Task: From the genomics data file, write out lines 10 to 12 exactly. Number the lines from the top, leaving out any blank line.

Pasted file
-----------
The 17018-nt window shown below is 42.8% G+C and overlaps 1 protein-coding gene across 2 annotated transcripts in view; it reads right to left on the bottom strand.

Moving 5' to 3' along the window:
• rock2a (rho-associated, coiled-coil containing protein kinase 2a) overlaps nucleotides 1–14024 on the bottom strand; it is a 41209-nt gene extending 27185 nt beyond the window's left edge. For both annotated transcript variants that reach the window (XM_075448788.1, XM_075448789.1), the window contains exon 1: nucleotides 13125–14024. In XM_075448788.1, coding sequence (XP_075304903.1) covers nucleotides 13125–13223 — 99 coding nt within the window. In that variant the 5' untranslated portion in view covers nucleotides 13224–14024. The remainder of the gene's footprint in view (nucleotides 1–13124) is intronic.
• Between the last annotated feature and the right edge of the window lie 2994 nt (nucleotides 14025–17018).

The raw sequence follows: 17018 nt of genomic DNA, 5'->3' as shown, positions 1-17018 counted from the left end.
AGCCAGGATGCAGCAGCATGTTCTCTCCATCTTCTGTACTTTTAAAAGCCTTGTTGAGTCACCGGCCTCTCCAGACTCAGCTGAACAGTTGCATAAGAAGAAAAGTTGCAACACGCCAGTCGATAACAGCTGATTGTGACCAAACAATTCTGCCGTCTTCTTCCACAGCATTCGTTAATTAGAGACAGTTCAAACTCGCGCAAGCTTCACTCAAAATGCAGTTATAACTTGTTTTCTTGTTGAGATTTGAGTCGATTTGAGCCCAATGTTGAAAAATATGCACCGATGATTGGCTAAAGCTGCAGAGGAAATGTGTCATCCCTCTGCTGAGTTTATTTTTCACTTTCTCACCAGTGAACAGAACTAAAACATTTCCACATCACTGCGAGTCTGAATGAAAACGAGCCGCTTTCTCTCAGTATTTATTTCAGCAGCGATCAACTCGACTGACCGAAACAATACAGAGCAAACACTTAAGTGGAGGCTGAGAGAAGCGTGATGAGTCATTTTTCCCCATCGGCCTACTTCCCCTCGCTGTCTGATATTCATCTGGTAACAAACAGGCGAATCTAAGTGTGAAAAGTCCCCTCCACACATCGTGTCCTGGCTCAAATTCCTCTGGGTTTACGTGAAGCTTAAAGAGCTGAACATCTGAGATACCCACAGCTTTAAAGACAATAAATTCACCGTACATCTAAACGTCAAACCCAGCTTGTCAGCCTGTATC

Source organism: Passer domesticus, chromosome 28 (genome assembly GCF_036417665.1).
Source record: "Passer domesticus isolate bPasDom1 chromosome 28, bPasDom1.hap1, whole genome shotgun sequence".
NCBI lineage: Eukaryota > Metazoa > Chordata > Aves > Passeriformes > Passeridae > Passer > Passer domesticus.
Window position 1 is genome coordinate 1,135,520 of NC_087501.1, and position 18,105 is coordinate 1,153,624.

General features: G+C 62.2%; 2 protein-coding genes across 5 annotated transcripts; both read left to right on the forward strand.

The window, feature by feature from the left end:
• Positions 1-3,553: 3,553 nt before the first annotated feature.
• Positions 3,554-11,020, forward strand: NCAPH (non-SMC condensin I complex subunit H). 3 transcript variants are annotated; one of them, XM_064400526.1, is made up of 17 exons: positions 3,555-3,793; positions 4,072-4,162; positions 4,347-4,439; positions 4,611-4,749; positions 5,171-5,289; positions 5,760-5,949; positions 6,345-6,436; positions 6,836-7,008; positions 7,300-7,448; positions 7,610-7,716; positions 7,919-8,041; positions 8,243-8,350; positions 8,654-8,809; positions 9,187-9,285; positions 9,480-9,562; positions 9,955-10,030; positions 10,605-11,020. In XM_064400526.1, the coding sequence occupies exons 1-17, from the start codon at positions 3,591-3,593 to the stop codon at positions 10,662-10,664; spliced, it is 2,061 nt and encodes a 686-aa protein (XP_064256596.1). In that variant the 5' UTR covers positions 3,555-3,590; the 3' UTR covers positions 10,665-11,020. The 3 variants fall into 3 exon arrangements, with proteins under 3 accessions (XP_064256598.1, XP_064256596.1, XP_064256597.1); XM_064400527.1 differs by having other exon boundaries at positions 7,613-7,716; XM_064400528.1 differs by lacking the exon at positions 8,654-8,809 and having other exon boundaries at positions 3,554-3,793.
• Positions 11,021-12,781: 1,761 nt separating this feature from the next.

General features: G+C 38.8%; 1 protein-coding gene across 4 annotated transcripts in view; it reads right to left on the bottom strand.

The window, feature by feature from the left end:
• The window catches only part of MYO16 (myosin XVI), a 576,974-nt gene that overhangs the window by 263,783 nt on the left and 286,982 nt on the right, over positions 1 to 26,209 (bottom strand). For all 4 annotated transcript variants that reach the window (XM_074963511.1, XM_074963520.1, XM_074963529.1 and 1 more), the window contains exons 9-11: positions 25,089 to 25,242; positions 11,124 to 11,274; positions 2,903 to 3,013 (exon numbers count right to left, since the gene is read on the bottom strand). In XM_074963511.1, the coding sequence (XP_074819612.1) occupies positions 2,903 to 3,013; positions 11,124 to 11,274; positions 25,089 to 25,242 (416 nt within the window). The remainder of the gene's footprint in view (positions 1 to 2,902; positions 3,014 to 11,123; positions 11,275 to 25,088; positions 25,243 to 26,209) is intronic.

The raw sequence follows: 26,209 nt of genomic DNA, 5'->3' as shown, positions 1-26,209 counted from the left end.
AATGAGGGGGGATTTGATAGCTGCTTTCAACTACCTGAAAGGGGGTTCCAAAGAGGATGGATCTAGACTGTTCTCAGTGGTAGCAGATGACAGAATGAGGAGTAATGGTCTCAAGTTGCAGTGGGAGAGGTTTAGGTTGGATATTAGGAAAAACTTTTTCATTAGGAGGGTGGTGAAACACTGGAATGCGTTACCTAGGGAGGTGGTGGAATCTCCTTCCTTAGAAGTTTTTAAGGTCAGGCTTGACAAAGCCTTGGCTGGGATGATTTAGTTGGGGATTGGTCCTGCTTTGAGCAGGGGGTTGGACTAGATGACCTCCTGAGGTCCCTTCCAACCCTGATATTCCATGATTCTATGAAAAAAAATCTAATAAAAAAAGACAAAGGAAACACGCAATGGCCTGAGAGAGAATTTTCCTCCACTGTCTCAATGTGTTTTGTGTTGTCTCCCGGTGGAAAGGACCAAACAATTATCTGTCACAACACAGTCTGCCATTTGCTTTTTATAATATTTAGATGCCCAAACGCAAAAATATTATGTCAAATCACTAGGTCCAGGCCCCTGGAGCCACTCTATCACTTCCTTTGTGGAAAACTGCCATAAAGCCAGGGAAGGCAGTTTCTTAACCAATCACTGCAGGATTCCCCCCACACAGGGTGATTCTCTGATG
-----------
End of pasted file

Window position 1 is genome coordinate 1,135,520 of NC_087501.1, and position 18,105 is coordinate 1,153,624.

General features: G+C 62.2%; 2 protein-coding genes across 5 annotated transcripts; both read left to right on the forward strand.

The window, feature by feature from the left end: